A few years ago I returned from the Bodleian to find a small parcel in my college pigeon hole, placed there by the Senior Tutor. It contained a small framed picture with the subscription “The Right Reverend Arthur Crawshay Alliston Hall, DD.” I chuckled all the way back to my rooms, where it remains to this day.
My friend and colleague knew that I had recently written about Hall, who was chosen to lead the American Anglican diocese of Vermont in 1893; also that I was also familiar with the decades-old classified advertisement that underpinned the joke on which his gift was based.
Evangelical vicar in want Of a portable second-hand font, Would dispose of the same For a portrait (in frame) Of the Bishop-Elect of Vermont.
The ad was long ago exposed as a spoof, slipped past a hapless editor who missed the limerick it contained and was in any case probably unattuned to the highs and lows of life in the Anglican Communion at the time. The finger of responsibility for the mischief has historically been pointed at the convert-célèbre Ronald Arbuthnott Knox; given its style, wit and solid grasp of the ecclesiastical polities of the day, it is not an unreasonable attribution.
I have been thinking a lot about the polymath Knox recently. Presumably this is partly because my recent lockdown reading has included The Knox Brothers – Penelope Fitzgerald’s retrospective of her father and uncles –and his biography by Evelyn Waugh, and partly because of my thoughts about university chaplaincy, about which I wrote in these pages in April, Knox having been chaplain to Oxford in the years before the Second World War.
Perhaps inevitably, my strongest affinity with Knox is as an author. That said, it is challenging to engage with his literary legacy and not come away tainted by a touch of envy, plus a lingering feeling of inadequacy and a sense of life misspent. Theology, satire, history, pastoralia, broadcasts, detective novels, parodies, apologetics, pithy verses: Knox mastered them all, and then used the fluency in Latin which he had acquired in childhood to crown his life’s work with a new translation of the Vulgate Bible.
Alongside all this achievement, Knox also exercised a quasi-national chaplaincy to the great and the good. He was as comfortable at the dining table as he was at his writing desk, which allowed him to maintain a ministry far beyond the parameters of that to which he had been officially appointed.
While being treated for the cancer which killed him in 1957, he stayed with the Macmillans at 10 Downing Street; he died at Mells, where he had done so much of his writing, in the care of the Oxford and Asquiths.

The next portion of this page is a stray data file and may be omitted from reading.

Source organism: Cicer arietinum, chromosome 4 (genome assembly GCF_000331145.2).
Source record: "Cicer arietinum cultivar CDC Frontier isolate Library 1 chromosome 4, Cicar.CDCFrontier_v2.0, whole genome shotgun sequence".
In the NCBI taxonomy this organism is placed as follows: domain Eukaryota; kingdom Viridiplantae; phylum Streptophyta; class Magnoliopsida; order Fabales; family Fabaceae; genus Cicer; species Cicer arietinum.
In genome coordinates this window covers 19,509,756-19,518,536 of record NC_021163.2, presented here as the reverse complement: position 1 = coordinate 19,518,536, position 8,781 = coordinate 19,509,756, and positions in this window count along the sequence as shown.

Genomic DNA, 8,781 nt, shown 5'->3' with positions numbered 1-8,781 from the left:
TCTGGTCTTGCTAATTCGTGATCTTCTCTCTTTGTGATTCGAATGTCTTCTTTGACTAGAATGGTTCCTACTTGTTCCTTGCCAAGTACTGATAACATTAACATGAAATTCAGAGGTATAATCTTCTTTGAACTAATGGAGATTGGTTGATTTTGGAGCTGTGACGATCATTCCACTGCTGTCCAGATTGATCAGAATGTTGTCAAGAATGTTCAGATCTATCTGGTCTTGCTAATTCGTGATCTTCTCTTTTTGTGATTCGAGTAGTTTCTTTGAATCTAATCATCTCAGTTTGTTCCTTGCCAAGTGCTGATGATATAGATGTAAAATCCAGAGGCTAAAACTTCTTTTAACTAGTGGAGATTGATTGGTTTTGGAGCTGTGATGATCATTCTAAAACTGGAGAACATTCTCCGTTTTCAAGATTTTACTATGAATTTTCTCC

What would Knox have written, had he survived another ten years: through the papacy of John XXIII and into that of Paul VI? What would he have had to say about the Second Vatican Council and its constitutions? He would, surely, have smiled on the efforts of some of the English-speaking bishops to mediate the tedium of Council sessions by composing limericks of their own.
Those limericks appeared last year as A Limerickal Commentary on the Second Vatican Council, edited by Dom Hugh Somerville-Knapman of Douai Abbey (Arouca Press, 2020); had he lived, Knox might even have dealt with them himself. He might also have made the leap from radio to television and become an English Fulton Sheen; that, too, was not to be. We are left, instead, with a corpus of work that is as varied as it is huge; a daunting mountain to climb.
He is well worth rediscovering, however; the trick is to dip in and out, and to start small. For all the millions of words, my favourite bit of Knox has always been another of his limericks, “God in the Quad”, which I first encountered as a teenager. It presents an engagement with Berkeleian ontology – about which I then knew nothing – in the form of an imagined exchange involving George Berkeley and the Almighty.
There was a young man who said, “God Must find it exceedingly odd To think that the tree Should continue to be When there’s no one about in the Quad.”
“Dear Sir: Your astonishment’s odd; I am always about in the Quad. And that’s why the tree Will continue to be Since observed by, Yours faithfully, God.”
High time, I think, that my portrait (in frame) was joined by one of Ronnie Knox.
Serenhedd James is a contributing editor of the Catholic Herald.
This article first appeared in the July 2021 issue of the Catholic Herald. Subscribe today.
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